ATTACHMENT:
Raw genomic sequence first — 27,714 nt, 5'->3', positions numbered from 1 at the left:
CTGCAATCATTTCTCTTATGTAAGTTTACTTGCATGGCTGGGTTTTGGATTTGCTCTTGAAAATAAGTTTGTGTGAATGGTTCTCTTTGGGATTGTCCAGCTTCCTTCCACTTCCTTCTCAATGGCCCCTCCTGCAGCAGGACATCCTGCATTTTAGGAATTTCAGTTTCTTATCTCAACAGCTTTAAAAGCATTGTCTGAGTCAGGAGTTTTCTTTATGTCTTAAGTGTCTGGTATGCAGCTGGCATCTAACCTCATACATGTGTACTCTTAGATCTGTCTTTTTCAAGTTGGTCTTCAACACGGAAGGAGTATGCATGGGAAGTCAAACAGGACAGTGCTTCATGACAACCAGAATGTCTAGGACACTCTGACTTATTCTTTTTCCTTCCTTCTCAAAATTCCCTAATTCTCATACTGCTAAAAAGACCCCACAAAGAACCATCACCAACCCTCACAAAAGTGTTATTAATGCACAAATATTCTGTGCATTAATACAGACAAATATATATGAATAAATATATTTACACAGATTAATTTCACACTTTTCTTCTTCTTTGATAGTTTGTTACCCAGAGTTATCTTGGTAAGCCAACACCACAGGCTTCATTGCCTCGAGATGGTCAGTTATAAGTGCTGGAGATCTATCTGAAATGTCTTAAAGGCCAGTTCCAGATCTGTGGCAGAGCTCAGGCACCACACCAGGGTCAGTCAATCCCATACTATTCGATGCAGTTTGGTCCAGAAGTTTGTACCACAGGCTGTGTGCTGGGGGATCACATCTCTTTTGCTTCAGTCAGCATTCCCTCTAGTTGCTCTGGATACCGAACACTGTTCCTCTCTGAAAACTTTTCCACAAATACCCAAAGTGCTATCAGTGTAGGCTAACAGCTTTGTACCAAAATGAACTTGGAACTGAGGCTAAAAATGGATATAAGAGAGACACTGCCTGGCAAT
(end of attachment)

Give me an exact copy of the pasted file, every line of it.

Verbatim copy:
Raw genomic sequence first — 27,714 nt, 5'->3', positions numbered from 1 at the left:
CTGCAATCATTTCTCTTATGTAAGTTTACTTGCATGGCTGGGTTTTGGATTTGCTCTTGAAAATAAGTTTGTGTGAATGGTTCTCTTTGGGATTGTCCAGCTTCCTTCCACTTCCTTCTCAATGGCCCCTCCTGCAGCAGGACATCCTGCATTTTAGGAATTTCAGTTTCTTATCTCAACAGCTTTAAAAGCATTGTCTGAGTCAGGAGTTTTCTTTATGTCTTAAGTGTCTGGTATGCAGCTGGCATCTAACCTCATACATGTGTACTCTTAGATCTGTCTTTTTCAAGTTGGTCTTCAACACGGAAGGAGTATGCATGGGAAGTCAAACAGGACAGTGCTTCATGACAACCAGAATGTCTAGGACACTCTGACTTATTCTTTTTCCTTCCTTCTCAAAATTCCCTAATTCTCATACTGCTAAAAAGACCCCACAAAGAACCATCACCAACCCTCACAAAAGTGTTATTAATGCACAAATATTCTGTGCATTAATACAGACAAATATATATGAATAAATATATTTACACAGATTAATTTCACACTTTTCTTCTTCTTTGATAGTTTGTTACCCAGAGTTATCTTGGTAAGCCAACACCACAGGCTTCATTGCCTCGAGATGGTCAGTTATAAGTGCTGGAGATCTATCTGAAATGTCTTAAAGGCCAGTTCCAGATCTGTGGCAGAGCTCAGGCACCACACCAGGGTCAGTCAATCCCATACTATTCGATGCAGTTTGGTCCAGAAGTTTGTACCACAGGCTGTGTGCTGGGGGATCACATCTCTTTTGCTTCAGTCAGCATTCCCTCTAGTTGCTCTGGATACCGAACACTGTTCCTCTCTGAAAACTTTTCCACAAATACCCAAAGTGCTATCAGTGTAGGCTAACAGCTTTGTACCAAAATGAACTTGGAACTGAGGCTAAAAATGGATATAAGAGAGACACTGCCTGGCAAT